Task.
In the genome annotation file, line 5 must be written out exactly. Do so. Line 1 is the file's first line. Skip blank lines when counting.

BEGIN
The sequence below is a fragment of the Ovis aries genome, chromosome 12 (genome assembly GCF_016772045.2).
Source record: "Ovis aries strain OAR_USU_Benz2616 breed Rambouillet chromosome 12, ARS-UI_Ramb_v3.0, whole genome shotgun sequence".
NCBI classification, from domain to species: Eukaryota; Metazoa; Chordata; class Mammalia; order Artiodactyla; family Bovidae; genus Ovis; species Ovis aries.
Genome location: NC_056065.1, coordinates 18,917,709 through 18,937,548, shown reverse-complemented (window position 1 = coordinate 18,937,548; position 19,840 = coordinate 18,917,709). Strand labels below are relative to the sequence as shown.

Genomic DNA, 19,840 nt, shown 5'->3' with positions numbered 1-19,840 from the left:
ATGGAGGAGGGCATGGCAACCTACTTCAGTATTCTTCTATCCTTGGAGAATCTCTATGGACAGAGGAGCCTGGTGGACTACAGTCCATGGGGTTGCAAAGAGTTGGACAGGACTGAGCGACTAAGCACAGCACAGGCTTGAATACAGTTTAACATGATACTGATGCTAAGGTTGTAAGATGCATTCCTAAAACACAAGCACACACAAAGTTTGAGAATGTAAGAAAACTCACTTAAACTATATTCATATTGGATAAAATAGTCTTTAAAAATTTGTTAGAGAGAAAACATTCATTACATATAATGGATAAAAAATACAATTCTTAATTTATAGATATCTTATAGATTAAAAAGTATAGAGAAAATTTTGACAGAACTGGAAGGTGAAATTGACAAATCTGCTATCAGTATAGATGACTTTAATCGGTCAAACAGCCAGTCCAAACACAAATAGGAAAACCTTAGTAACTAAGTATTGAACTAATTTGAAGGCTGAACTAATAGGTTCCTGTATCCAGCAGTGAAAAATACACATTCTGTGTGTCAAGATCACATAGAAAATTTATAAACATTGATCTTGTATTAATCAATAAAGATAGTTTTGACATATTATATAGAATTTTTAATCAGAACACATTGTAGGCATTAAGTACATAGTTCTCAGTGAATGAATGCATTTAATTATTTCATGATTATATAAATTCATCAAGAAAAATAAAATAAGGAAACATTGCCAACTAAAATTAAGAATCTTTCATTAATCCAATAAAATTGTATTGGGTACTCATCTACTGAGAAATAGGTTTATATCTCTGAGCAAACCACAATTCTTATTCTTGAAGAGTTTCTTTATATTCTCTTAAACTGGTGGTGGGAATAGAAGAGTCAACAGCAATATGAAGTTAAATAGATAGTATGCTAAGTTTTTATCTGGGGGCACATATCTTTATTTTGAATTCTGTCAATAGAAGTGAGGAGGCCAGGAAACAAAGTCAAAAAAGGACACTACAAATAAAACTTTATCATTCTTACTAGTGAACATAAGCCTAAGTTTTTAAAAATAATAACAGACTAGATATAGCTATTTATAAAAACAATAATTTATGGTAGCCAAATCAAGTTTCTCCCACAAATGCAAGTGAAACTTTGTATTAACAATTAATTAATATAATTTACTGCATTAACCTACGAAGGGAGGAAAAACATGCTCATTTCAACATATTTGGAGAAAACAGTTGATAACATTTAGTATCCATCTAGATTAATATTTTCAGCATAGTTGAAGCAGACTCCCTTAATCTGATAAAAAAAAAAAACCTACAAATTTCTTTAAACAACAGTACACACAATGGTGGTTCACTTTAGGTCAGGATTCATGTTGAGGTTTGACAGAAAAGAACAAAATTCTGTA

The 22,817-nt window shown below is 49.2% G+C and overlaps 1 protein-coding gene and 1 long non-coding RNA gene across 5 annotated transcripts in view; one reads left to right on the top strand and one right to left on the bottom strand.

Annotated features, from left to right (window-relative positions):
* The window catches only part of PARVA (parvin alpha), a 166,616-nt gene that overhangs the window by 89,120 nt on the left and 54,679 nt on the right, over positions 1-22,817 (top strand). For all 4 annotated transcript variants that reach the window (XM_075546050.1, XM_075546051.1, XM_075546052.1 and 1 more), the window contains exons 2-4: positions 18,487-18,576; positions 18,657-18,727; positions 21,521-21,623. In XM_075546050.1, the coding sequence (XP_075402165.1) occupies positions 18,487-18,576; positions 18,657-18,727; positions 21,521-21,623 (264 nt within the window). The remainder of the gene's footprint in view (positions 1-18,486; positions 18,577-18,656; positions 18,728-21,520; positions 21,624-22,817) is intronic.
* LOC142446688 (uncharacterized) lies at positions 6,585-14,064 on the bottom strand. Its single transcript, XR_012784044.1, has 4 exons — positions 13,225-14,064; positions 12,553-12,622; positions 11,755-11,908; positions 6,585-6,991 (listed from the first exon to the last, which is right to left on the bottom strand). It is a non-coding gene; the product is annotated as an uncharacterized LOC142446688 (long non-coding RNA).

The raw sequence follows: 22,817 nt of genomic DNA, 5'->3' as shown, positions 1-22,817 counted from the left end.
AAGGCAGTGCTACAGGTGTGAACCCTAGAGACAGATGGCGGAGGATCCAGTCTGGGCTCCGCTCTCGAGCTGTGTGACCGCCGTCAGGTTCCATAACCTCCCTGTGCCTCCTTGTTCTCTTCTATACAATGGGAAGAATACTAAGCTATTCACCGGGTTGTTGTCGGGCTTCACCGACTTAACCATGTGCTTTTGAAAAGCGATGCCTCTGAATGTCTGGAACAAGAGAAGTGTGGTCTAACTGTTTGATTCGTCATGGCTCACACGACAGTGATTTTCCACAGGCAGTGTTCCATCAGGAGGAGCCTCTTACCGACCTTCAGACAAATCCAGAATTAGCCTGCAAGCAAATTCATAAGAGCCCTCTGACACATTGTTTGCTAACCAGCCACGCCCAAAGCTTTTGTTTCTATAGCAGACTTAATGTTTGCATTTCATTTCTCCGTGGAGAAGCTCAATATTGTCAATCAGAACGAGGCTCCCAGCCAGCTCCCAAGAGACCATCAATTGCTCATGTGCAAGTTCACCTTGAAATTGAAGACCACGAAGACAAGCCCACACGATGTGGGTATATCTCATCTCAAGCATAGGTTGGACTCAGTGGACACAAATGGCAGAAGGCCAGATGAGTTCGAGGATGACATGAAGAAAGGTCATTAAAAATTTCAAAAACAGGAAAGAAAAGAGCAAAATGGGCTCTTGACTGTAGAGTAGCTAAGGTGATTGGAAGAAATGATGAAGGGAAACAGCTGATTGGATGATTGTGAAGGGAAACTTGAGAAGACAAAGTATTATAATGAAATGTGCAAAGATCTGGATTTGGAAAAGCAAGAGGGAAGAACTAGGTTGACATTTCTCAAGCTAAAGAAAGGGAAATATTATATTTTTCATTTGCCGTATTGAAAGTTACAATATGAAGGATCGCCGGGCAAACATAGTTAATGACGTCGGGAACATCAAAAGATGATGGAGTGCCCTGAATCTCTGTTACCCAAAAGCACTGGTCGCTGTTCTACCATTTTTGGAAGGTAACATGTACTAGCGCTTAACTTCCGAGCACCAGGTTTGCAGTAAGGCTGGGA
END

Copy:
Genomic DNA, 19,840 nt, shown 5'->3' with positions numbered 1-19,840 from the left: